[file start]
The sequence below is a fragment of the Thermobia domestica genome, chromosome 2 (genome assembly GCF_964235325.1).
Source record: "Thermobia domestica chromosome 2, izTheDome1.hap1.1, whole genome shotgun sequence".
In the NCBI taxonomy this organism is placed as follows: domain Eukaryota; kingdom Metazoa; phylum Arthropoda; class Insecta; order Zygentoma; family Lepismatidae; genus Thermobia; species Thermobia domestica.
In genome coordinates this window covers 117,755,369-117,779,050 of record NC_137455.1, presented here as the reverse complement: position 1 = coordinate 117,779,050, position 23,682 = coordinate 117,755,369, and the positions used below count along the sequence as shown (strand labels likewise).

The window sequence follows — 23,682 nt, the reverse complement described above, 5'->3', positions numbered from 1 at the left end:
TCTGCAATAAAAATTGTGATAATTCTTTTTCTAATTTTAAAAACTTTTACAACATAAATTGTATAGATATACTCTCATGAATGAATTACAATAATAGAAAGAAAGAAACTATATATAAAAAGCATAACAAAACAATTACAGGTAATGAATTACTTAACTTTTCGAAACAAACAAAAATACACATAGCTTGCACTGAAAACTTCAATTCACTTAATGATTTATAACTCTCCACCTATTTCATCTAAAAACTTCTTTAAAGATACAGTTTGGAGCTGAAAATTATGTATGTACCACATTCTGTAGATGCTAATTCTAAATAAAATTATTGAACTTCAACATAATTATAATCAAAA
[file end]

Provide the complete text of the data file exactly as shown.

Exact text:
The sequence below is a fragment of the Thermobia domestica genome, chromosome 2 (genome assembly GCF_964235325.1).
Source record: "Thermobia domestica chromosome 2, izTheDome1.hap1.1, whole genome shotgun sequence".
In the NCBI taxonomy this organism is placed as follows: domain Eukaryota; kingdom Metazoa; phylum Arthropoda; class Insecta; order Zygentoma; family Lepismatidae; genus Thermobia; species Thermobia domestica.
In genome coordinates this window covers 117,755,369-117,779,050 of record NC_137455.1, presented here as the reverse complement: position 1 = coordinate 117,779,050, position 23,682 = coordinate 117,755,369, and the positions used below count along the sequence as shown (strand labels likewise).

The window sequence follows — 23,682 nt, the reverse complement described above, 5'->3', positions numbered from 1 at the left end:
TCTGCAATAAAAATTGTGATAATTCTTTTTCTAATTTTAAAAACTTTTACAACATAAATTGTATAGATATACTCTCATGAATGAATTACAATAATAGAAAGAAAGAAACTATATATAAAAAGCATAACAAAACAATTACAGGTAATGAATTACTTAACTTTTCGAAACAAACAAAAATACACATAGCTTGCACTGAAAACTTCAATTCACTTAATGATTTATAACTCTCCACCTATTTCATCTAAAAACTTCTTTAAAGATACAGTTTGGAGCTGAAAATTATGTATGTACCACATTCTGTAGATGCTAATTCTAAATAAAATTATTGAACTTCAACATAATTATAATCAAAA